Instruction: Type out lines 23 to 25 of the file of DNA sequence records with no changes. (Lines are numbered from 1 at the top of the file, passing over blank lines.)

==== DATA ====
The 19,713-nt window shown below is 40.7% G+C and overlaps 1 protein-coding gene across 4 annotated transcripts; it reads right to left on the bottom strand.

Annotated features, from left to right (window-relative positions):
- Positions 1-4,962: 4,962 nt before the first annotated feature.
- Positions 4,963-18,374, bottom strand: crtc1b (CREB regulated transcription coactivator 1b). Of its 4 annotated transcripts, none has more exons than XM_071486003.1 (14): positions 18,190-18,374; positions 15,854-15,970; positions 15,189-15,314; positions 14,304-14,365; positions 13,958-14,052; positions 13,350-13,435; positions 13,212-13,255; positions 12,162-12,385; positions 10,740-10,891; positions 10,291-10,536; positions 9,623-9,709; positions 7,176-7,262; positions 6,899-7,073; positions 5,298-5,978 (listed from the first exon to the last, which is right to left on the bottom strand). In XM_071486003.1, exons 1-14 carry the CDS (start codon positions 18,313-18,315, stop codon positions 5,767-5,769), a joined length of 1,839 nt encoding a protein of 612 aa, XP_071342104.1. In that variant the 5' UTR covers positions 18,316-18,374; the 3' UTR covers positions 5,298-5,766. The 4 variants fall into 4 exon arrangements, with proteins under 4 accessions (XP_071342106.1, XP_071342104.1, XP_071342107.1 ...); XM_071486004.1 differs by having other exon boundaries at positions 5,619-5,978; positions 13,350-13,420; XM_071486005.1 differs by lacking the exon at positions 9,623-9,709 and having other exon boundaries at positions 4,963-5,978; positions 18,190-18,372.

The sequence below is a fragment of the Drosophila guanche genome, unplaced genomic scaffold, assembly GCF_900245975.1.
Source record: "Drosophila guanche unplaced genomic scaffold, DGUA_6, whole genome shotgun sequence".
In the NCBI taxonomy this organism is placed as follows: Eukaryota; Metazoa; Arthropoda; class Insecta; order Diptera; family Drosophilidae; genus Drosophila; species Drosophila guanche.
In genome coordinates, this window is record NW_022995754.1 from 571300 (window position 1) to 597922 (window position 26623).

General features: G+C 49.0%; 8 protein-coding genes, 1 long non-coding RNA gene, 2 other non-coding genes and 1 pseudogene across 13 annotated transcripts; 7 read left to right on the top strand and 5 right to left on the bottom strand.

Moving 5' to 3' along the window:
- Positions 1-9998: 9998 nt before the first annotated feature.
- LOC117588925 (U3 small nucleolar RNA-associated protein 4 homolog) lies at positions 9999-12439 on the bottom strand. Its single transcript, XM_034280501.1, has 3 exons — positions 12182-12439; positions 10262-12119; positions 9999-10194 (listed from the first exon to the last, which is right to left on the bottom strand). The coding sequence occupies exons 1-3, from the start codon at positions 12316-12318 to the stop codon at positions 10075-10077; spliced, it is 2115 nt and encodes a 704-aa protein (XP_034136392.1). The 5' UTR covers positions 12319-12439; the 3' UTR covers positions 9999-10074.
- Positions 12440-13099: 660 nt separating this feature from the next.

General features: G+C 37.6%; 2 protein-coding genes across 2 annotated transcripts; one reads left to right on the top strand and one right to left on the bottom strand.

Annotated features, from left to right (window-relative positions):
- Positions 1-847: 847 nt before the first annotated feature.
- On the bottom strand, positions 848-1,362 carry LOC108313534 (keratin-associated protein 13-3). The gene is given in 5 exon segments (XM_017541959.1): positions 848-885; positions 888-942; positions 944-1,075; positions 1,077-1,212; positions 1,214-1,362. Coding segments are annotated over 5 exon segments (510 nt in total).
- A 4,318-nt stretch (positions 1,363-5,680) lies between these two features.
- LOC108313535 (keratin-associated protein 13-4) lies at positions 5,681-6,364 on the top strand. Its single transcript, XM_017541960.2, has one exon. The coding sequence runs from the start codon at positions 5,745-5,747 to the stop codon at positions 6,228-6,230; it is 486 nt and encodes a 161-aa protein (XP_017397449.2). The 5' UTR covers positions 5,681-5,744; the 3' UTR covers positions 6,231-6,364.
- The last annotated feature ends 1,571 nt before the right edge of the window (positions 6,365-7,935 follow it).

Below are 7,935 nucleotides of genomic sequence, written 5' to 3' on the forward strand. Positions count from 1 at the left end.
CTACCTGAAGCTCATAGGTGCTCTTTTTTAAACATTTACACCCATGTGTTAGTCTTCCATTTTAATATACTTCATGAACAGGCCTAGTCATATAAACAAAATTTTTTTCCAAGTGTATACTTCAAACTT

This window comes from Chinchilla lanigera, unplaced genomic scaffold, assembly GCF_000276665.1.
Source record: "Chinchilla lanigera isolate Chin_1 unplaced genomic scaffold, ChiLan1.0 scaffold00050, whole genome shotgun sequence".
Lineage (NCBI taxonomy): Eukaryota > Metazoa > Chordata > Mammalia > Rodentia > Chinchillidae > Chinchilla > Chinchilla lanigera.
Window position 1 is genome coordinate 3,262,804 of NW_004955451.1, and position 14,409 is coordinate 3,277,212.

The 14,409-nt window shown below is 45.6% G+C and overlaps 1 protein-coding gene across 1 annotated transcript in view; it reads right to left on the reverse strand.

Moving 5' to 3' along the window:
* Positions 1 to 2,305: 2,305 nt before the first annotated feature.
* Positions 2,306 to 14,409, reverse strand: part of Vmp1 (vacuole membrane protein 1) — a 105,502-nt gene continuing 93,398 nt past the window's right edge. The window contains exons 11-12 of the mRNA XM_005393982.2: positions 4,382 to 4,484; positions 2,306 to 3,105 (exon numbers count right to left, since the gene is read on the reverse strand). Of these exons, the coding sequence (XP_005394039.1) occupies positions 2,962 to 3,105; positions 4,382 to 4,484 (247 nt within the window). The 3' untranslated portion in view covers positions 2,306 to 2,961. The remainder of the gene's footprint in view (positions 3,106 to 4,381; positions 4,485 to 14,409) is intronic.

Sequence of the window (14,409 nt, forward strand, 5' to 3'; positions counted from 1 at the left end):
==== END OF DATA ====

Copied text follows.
This window comes from Chinchilla lanigera, unplaced genomic scaffold, assembly GCF_000276665.1.
Source record: "Chinchilla lanigera isolate Chin_1 unplaced genomic scaffold, ChiLan1.0 scaffold00050, whole genome shotgun sequence".
Lineage (NCBI taxonomy): Eukaryota > Metazoa > Chordata > Mammalia > Rodentia > Chinchillidae > Chinchilla > Chinchilla lanigera.